Principal Investigator: Dr Clyde Francks
Department: Language and Genetics
Max Planck Institute for Psycholinguistics, Language and Genetics, Wundlaan 1, Nijmegen 6525XD, NetherlandsTags: 16066, asymmetry, Brain, cognition, disorder, dyslexia, language
Lead Collaborators: Dr Fabrice Crivello
Collaborating Institutions and Addresses: University of Bordeaux, Neurofunctioning Imaging Group, UMR 5296 – CNRS CEA, 146 rue Léo Saignat CS 61292, Bordeaux 33076, France
Funding body: National Initiative Brain and Cognition, Netherlands Organisation for Scientific Research.
1a: Left-right asymmetry is an important feature of the human brain. One prominently asymmetric brain network underlies the uniquely human ability to speak and understand language. A lack of brain asymmetry is associated with variation in human cognitive abilities linked to language, and also susceptibility to cognitive disorders including language impairment and dyslexia. The genetic basis of human brain asymmetry is unknown, while links between asymmetric anatomy and function are poorly understood. It is likely that genes involved in brain asymmetry contain variants in the population that influence cognitive performance and cognitive disorders.
1b: We will test whether certain genetic profiles affect asymmetric brain structure and function particularly for regions involved in speaking and listening. We will also test whether these same genetic variations affect susceptibility to language-related disorders including dyslexia and Specific Language Impairment. Both can be severe disorders with lifelong impacts on achievement and mental health. Dyslexia is identified as a disability in the UK’s Equality Act 2010. According to the British Dyslexia Association, roughly 4% of the population has severely impaired reading ability. Each illiterate pupil, by age 37, is estimated to cost taxpayers an extra roughly 50,000GBP.
1c: Some brain regions are asymmetrical and important for speech and language. We will use Biobank brain imaging data in combination with genetic data to identify genomic profiles linked to the thickness, surface area and volumes of these regions. If possible, we will also do a similar analysis with Biobank MRI data that measures how active the language regions are during rest. We will follow up the findings in other cohorts of people with brain imaging and genetic data, and language-related disorders and genetic data. We are leading members of scientific consortia that study these questions with meta-analysis.
1d: Data will be used from all Biobank participants who have done MRI scans (roughly 5000 at the time of writing, September 2015). We will also need the genotype data of as many of these participants as possible. The larger the available dataset, the more statistical power there is to detect and measure the individual and pooled effects of genomic variants on brain anatomy and function.
Project extension text:
This request concerns functional brain imaging data (fMRI), as we would like to investigate the functional asymmetry of task-invoked activations. This fits clearly with the rest of our approved project, which focuses on mapping brain asymmetry and exploring the underlying genetic factors. Similar to structural and intrinsic functional measures, considerable hemispheric asymmetries have been revealed in task-invoked activation (e.g., leftward language activation and rightward face processing). One task fMRI with well-known lateralization (Corballis, 1991) was included in the UK Biobank imaging protocol, the Hariri faces/shapes task. This functional asymmetry has been shown to be reliable within individuals (Yovel et al., 2008), heritable (Polk et al., 2007), and to interact with handedness (Willems et al., 2010). Using General Linear Modelling, we will map the asymmetry of functional activation and extract activation asymmetry phenotypes. Downstream analyses, including genetics, will proceed as described in our main project.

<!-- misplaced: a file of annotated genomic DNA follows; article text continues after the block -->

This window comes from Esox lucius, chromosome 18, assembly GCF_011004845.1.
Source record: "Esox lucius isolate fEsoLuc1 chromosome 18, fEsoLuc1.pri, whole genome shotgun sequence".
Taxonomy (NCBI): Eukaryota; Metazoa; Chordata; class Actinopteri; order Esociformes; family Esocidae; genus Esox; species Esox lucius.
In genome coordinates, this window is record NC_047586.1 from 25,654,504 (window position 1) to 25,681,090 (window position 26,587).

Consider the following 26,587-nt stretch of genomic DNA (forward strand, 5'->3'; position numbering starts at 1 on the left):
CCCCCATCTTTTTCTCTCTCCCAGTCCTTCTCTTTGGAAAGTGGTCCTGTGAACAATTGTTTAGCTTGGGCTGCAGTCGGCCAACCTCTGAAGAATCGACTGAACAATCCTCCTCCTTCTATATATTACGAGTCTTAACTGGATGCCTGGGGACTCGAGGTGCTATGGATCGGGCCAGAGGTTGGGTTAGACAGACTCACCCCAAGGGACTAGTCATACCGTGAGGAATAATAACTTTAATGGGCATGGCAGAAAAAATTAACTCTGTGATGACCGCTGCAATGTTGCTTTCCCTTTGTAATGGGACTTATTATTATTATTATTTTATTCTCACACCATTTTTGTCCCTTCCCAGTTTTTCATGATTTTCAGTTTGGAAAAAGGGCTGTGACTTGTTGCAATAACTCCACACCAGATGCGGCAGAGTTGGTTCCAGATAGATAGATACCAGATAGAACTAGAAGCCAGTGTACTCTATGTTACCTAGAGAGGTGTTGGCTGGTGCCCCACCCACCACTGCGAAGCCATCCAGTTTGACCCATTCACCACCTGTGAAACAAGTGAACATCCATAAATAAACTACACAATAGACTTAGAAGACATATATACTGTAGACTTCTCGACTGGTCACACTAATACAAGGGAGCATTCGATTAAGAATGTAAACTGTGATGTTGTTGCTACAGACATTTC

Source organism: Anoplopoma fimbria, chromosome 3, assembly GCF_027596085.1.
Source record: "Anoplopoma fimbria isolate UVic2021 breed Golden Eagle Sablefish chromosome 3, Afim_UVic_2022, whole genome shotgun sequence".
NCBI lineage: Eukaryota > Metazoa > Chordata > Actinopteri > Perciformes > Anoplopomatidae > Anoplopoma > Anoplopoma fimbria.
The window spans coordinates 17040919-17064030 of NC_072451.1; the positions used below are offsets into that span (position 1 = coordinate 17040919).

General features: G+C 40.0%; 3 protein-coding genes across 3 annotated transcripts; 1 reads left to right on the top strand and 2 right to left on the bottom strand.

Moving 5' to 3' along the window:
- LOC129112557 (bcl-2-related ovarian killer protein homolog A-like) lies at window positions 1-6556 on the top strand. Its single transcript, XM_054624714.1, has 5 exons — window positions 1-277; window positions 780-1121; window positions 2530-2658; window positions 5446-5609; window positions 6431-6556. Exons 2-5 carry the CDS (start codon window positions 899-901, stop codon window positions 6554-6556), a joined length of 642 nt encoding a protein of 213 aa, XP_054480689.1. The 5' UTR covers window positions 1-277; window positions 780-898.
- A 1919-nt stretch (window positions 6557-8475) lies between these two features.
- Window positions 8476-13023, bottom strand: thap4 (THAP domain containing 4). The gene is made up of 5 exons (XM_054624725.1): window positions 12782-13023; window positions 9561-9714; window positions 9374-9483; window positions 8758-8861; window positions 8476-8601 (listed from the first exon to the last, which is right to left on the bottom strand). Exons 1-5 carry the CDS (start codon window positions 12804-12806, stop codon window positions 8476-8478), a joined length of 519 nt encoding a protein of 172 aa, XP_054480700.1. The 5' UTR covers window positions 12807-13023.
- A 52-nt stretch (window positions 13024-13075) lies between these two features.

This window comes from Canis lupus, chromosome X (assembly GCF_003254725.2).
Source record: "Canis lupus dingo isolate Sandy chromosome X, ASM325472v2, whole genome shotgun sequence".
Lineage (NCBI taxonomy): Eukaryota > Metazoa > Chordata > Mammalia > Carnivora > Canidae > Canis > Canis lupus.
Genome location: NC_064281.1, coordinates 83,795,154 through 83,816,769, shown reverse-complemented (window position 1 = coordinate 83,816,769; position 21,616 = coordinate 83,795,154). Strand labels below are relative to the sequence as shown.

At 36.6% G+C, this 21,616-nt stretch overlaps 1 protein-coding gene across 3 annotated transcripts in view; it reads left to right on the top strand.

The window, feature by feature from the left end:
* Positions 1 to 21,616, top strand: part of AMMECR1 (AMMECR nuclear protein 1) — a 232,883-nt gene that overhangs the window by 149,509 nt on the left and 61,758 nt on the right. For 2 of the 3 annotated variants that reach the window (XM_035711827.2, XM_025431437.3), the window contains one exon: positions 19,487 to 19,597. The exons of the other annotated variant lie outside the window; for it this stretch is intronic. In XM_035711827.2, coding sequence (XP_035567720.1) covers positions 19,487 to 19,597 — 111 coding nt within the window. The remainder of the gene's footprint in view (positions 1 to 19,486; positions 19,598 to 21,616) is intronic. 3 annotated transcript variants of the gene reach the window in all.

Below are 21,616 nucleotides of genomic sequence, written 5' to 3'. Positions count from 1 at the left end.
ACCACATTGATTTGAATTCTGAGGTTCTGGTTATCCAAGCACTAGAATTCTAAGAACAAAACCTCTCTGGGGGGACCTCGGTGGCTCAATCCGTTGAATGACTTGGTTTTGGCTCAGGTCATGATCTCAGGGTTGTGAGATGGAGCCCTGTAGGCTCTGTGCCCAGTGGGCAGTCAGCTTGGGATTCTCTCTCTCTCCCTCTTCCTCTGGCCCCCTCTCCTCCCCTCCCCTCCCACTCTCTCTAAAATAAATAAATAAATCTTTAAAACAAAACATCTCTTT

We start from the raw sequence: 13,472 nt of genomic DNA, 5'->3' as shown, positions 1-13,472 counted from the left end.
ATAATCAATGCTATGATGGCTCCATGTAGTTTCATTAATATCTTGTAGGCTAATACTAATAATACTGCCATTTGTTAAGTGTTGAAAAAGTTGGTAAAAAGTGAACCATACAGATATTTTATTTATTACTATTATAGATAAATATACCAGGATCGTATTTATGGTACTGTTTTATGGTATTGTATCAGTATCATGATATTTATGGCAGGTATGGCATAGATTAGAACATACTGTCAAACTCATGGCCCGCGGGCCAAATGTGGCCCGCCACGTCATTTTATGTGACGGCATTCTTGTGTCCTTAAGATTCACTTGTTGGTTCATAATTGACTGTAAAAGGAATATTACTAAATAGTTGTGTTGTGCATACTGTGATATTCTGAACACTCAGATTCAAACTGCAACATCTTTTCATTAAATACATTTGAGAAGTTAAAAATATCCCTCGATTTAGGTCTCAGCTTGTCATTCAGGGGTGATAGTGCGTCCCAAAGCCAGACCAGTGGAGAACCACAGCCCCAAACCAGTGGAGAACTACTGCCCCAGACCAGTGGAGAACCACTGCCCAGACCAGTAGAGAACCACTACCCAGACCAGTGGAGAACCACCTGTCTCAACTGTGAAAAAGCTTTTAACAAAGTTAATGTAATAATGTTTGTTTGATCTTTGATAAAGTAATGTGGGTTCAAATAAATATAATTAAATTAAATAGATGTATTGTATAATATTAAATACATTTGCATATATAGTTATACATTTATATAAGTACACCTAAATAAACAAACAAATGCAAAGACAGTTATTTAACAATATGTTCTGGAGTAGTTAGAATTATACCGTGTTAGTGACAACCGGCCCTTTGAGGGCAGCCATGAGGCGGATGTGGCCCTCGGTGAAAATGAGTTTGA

Project extension March 2018:
“As outlined in the project application, we are interested in left-right asymmetry of the human brain.
A functional reflection of brain asymmetry is hand preference. In twin studies, hand preference was shown to have a heritability of ~ 25%, while SNP-heritability in the UK-biobank data was 3%.
It seems clear both genetic and environmental factors influence hand preference.
Like other aspects of brain asymmetry, atypical handedness has been found to be associated with neurocognitive disorders, such as autism or schizophrenia.
In addition to genetic factors underlying brain asymmetry, which we also study in other parts of application 16066, we are interested in environmental correlates.
Hand preference has received a lot of attention in both scientific and popular literature. Preference gets established before or shortly after birth.
Previous studies have found various perinatal factors to be associated with the probability of being right or left handed, such as birth weight, being a twin, maternal smoking or having been breastfed and others.
One difficulty is that many of these factors are interrelated to some extent, but not all have necessarily been measured in any given study, or else the range of variation available across these various factors has been too limited or biased by sample selection in order to disentangle them.
The large, and thoroughly characterised, population-based cohort of the UK Biobank allows multiple potential factors to be considered together, while providing statistical power to begin to disentangle them.
We propose to study hand preference in relation to the available ‘Early life factors’ breastfed as a baby, adopted as a child, part of a multiple birth, maternal smoking around birth and birth weight, as well as month of birth to better understand this behavioural aspect of brain asymmetry.
As some of these factors are heritable themselves, we will also test whether genetic co-variation with hand preference can be detected.”